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10 Factors That Affect Your Menstrual Cycle

It has been observed that women generally experience 11 to 13 menstrual cycles per year. According to Veronica Lerner, MD, assistant professor of Obstetrics and Gynaecology at NYU Langone Medical Center, "The average cycle is 28 days and anywhere in between 24 and 31 days can be considered as normal." Paying attention to irregularities in your cycle provides a clue to your overall health. An abnormal period is not always a cause for alarm.

One should not jump to conclusions if you've missed a period or you've found that it's shorter or longer than normal. An irregular period can sometimes signify pregnancy, menopause, or polycystic ovarian syndrome. Well, these aren't always the case, as there are many less scary explanations for your abnormal period.

Listed down are 10 culprits that could be messing with your menstrual cycle:

- Diet

- Travel

- Weather

- Sleep

- Stress

- Smoking

- Alcohol

- Exercise

- Age

- Weight



Research says that diet can affect hormones, and subsequently, your menstrual cycle. A study in 2009 revealed that high-fibre diets were linked to decreased concentrations of the oestrogen hormone, one of the key players in the menstrual cycle, and a 10-times higher risk of less frequent ovulation. Fibre diets apparently cause a decrease of "beta-glucuronidase activity in faeces that leads to decreased reabsorption of oestrogen in the colon." However, having too high oestrogen levels can also result in irregular or otherwise abnormal menstrual periods. A diet too low in fat can also throw your menstrual cycle off track. Eating an appropriate amount of fats is also essential in balancing hormones.



If you are travelling and you find that your period is off track then chances are they might be connected. Any kind of travel can affect the two primary hormones melatonin and cortisol which controls your cycle. All the stress involved with travelling, from handling delayed flights to adjusting to a new place, can take a toll on your cortisol levels. When the levels of these two hormones in your body change, your ovulation schedule also shifts, making your period come later or earlier than expected.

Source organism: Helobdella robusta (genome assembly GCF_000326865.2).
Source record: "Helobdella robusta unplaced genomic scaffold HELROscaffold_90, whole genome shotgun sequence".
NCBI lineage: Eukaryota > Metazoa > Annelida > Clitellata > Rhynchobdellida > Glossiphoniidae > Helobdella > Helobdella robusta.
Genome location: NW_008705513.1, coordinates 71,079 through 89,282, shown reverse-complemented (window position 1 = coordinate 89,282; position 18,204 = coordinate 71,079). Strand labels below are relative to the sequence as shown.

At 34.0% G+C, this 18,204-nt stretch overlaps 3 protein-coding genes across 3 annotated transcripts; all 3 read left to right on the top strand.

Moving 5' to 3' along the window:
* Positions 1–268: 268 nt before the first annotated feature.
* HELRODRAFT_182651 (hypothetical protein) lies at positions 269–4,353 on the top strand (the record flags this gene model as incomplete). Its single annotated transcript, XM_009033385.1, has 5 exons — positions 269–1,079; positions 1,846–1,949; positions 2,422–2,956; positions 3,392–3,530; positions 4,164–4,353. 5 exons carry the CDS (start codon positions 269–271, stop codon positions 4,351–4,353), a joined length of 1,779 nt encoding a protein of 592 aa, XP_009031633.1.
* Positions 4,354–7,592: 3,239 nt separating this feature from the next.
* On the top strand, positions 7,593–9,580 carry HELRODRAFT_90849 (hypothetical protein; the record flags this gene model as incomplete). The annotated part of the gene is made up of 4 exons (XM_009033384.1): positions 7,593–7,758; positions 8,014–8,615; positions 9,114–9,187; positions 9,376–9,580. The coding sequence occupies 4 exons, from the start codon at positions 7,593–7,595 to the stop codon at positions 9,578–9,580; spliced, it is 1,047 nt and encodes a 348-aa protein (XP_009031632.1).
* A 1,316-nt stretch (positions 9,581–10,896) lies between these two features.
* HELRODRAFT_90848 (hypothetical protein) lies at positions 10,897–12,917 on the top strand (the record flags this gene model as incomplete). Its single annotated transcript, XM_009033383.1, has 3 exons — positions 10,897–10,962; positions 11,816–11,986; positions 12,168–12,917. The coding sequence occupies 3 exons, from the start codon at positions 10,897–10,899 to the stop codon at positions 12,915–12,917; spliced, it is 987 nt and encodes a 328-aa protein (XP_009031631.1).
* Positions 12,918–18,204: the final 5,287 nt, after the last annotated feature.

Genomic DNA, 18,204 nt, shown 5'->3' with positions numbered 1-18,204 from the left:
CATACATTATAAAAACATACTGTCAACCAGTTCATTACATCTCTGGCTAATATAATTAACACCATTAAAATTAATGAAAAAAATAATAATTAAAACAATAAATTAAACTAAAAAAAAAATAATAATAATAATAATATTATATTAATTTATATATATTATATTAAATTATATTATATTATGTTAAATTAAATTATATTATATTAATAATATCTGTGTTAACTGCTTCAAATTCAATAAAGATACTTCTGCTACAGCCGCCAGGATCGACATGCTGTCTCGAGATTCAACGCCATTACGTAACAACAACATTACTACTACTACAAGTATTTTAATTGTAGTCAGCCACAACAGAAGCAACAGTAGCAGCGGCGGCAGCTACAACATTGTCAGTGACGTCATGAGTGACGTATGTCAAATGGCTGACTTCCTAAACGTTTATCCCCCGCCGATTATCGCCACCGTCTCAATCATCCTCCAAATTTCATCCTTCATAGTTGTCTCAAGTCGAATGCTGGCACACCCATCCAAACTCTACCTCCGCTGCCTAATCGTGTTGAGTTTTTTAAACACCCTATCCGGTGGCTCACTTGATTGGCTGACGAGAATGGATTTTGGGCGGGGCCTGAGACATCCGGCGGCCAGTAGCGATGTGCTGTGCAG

Weather does affect your period though not in the way that you might think. Some factors like changing seasons do determine when you start your period. It was noted in a study published in the journal Gynecological Endocrinology that sunshine, or lack thereof, can even change the length of your periods. Climate changes have effects on woman's menstrual cycles by varying the body's metabolic rate which clues into hormone inequity. Any seasonal activity can influence your overall vaginal health. Dr John Fejes, an obstetrician-gynaecologist in Monterey, California adds that, "Weather changes can lead to frequent yeast vaginitis and bacterial infections."



Women who have problems sleeping are more likely to have hormonal imbalances. Hormonal imbalance, low basal body temperature and suppressed ovulation could be the result of disrupted sleep patterns. The quality and quantity of sleep you get each night may affect your fertility hormones including oestrogen, progesterone, luteinizing hormone (LH) and follicle stimulating hormone (FSH). An average of 8-10 hours of sleep a night helps to maintain hormonal balance. Leptin is one specific hormone that is a vital link between fertility and sleep which affects ovulation. Regular sleep is required to produce proper amounts of Leptin and disrupted the release of leptin may cause irregular menstrual cycles.